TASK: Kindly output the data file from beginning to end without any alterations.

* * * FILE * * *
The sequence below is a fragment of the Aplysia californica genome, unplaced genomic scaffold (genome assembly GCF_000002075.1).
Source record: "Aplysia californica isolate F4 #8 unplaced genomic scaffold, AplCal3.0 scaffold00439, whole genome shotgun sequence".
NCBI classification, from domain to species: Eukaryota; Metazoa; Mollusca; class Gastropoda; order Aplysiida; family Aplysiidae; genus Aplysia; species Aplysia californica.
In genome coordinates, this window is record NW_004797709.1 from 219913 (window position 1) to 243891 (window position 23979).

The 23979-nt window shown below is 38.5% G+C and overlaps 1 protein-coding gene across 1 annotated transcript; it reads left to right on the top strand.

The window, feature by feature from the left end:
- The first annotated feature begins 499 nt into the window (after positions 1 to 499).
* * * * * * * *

The sequence below is a fragment of the Aplysia californica genome, unplaced genomic scaffold (genome assembly GCF_000002075.1).
Source record: "Aplysia californica isolate F4 #8 unplaced genomic scaffold, AplCal3.0 scaffold00439, whole genome shotgun sequence".
NCBI classification, from domain to species: Eukaryota; Metazoa; Mollusca; class Gastropoda; order Aplysiida; family Aplysiidae; genus Aplysia; species Aplysia californica.
In genome coordinates, this window is record NW_004797709.1 from 219913 (window position 1) to 243891 (window position 23979).

The 23979-nt window shown below is 38.5% G+C and overlaps 1 protein-coding gene across 1 annotated transcript; it reads left to right on the top strand.

The window, feature by feature from the left end:
- The first annotated feature begins 499 nt into the window (after positions 1 to 499).